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Fleeing the Buck: What Will Happen if Gulf States Move Away From the Dollar?

CC0 / / US Dollar
US Dollar - Sputnik International
Russia, Turkey, China and Iran are fleeing the dollar and promoting bilateral trade in national currencies, amid the US tariff and sanctions spree. Speaking to Sputnik, Middle Eastern economists have shared their views on whether the Persian Gulf States will follow suit.

"It is very difficult to move away from the dollar alone, but if the countries of the Persian Gulf decided to do this together, if they introduced a single currency, this would have a huge effect and a push for progress," Egyptian economist Muhammed Abdel Jawad told Sputnik Arabic, adding that "this would turn the Gulf states into "global economic leaders."

Jawad has drawn parallels between the European Union and the countries of the Persian Gulf region, suggesting that the potential Gulf bloc could have outperformed the EU due to its vast oil and gas reserves.

"If the countries of the Gulf created a single currency, the dollar would tremble," he remarked.

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The de-dollarization process has already kicked off across the globe. Turkish President Recep Tayyip Erdogan announced that Ankara would switch to lira for international payments. The statement came amid the Turkish national currency's freefall and escalating tensions between Ankara and Washington.

Earlier, China, India, Iran and Russia had started using national currencies in bilateral energy trade. The question arises whether the Persian Gulf states, the world's major exporters of oil, will follow suit.

According to Abdel Aziz al-Arayar, a member of the Advisory Committee of the Gulf Cooperation Council, there is no need for the Gulf States to forgo the dollar.

"I do not see the need for the countries of the Persian Gulf to switch to local currencies, be it rial, dinar or dirham," al-Arayar told Sputnik. "These are very strong currencies and they are dollar-pegged. It does not matter how the currency is called. It is important that everybody recognizes it and it is backed by a strong economy," the Saudi economist said, adding that the US dollar meets these requirements.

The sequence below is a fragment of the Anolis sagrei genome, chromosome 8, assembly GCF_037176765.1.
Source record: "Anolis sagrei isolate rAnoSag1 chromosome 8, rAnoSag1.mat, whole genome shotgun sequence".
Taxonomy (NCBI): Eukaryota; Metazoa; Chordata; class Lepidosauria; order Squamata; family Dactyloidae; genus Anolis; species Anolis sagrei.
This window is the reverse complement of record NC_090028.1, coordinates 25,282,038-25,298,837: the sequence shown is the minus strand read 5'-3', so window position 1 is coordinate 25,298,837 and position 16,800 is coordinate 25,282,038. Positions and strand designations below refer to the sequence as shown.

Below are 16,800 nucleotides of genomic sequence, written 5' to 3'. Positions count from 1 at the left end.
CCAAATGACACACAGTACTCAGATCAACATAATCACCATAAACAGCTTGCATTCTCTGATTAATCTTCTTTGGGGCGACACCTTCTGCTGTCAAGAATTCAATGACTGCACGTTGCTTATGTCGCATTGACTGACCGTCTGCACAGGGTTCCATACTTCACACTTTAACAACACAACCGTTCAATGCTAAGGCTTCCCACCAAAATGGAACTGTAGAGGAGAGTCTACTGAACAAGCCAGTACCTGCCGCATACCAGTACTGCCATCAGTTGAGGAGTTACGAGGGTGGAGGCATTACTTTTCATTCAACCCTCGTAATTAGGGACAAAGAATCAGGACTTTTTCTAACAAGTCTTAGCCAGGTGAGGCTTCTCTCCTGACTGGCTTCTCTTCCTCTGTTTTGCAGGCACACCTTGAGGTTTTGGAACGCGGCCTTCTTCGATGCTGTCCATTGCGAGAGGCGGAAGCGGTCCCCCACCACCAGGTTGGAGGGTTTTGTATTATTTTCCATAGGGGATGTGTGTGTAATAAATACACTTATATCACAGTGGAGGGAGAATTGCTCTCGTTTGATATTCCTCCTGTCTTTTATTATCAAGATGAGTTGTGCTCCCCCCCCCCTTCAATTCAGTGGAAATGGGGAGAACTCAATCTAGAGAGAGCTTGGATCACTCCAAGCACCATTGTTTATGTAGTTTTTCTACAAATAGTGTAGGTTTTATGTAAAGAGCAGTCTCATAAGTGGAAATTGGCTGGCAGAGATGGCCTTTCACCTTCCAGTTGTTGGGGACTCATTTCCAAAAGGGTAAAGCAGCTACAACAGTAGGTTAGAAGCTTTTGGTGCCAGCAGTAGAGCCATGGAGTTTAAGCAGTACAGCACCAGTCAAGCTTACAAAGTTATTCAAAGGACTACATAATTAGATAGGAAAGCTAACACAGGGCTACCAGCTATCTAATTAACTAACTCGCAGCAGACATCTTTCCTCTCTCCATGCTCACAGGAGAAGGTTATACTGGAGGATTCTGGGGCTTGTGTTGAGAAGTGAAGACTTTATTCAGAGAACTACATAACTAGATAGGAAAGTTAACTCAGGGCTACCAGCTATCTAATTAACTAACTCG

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The economist opined that the ongoing crisis in Turkey was caused by the investment outflow. The country's economy is built on foreign investments, he explained, adding that a similar situation had occurred in Malaysia in the 1990s.

Al-Arayar believes that de-dollarization won't save Turkey: "It is necessary to revive confidence in the Turkish economy," he suggested. "Diversification is needed, as one cannot rely solely on foreign investors. The money was steered to unpromising spheres, for example, real estate and infrastructure. All this did not provide the desired effect."

Moving Away From the Dollar

Meanwhile, on March 26, Beijing dealt a powerful blow to the petrodollar by launching yuan-denominated oil futures on the Shanghai International Energy Exchange.

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In April, Tehran abandoned the US currency and transferred all international payments to the euro, amid Donald Trump's threats to withdraw from the Joint Comprehensive Plan of Action (JCPOA) commonly known as the Iran nuclear deal.

India is waging its energy trade with Iran in euros. Additionally, New Delhi has offered Tehran, one of its most important energy suppliers, to settle payments in rupees.

Turkey has long been considering plans to abandon the dollar, and now it is highly probable that Ankara will turn its words into action: On August 10, the Turkish lira hit a historic low, having plummeted by 18 percent.

Currently, Russia may completely switch to national currencies with China, Turkey and Iran. The abandonment of the dollar by the largest oil exporters may potentially boost the global de-dollarization trend.

On August 14, Russian Foreign Minister Sergei Lavrov emphasized that Russia supports non-dollar trade with Turkey.

"The use of national currencies for mutual trade has for several years been one of the tasks that the presidents of Russia and Turkey had set," Lavrov said, adding that "identical processes" have been going on in Russia's relations with Iran and China.

"I am confident that the grave abuse of the role of the US dollar as a global reserve currency will result over time in the weakening and demise of its role," the Russian foreign minister pointed out.

The views and opinions expressed by the contributors do not necessarily reflect those of Sputnik.

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